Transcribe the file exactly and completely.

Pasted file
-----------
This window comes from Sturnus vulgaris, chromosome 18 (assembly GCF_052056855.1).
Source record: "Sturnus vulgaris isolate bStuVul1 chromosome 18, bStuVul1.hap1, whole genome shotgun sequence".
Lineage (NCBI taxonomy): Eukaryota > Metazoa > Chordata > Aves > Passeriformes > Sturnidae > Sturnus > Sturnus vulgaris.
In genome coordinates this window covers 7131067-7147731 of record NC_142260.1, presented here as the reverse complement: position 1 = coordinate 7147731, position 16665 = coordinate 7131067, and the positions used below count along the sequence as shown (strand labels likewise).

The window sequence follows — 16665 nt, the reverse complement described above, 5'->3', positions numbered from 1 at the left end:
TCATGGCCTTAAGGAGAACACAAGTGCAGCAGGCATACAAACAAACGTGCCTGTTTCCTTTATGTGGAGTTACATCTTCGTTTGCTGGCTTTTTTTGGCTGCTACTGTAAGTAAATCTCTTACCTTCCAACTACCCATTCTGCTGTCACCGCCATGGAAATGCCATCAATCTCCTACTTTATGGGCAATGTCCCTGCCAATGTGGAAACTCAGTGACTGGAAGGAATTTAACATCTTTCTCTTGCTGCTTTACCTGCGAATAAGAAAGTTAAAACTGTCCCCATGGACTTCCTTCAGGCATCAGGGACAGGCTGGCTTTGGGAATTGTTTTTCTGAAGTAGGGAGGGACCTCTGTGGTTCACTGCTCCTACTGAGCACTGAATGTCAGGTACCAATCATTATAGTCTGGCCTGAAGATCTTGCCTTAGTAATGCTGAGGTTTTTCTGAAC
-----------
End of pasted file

This window comes from Sturnus vulgaris, chromosome 18 (assembly GCF_052056855.1).
Source record: "Sturnus vulgaris isolate bStuVul1 chromosome 18, bStuVul1.hap1, whole genome shotgun sequence".
Lineage (NCBI taxonomy): Eukaryota > Metazoa > Chordata > Aves > Passeriformes > Sturnidae > Sturnus > Sturnus vulgaris.
In genome coordinates this window covers 7131067-7147731 of record NC_142260.1, presented here as the reverse complement: position 1 = coordinate 7147731, position 16665 = coordinate 7131067, and the positions used below count along the sequence as shown (strand labels likewise).

The window sequence follows — 16665 nt, the reverse complement described above, 5'->3', positions numbered from 1 at the left end:
TCATGGCCTTAAGGAGAACACAAGTGCAGCAGGCATACAAACAAACGTGCCTGTTTCCTTTATGTGGAGTTACATCTTCGTTTGCTGGCTTTTTTTGGCTGCTACTGTAAGTAAATCTCTTACCTTCCAACTACCCATTCTGCTGTCACCGCCATGGAAATGCCATCAATCTCCTACTTTATGGGCAATGTCCCTGCCAATGTGGAAACTCAGTGACTGGAAGGAATTTAACATCTTTCTCTTGCTGCTTTACCTGCGAATAAGAAAGTTAAAACTGTCCCCATGGACTTCCTTCAGGCATCAGGGACAGGCTGGCTTTGGGAATTGTTTTTCTGAAGTAGGGAGGGACCTCTGTGGTTCACTGCTCCTACTGAGCACTGAATGTCAGGTACCAATCATTATAGTCTGGCCTGAAGATCTTGCCTTAGTAATGCTGAGGTTTTTCTGAAC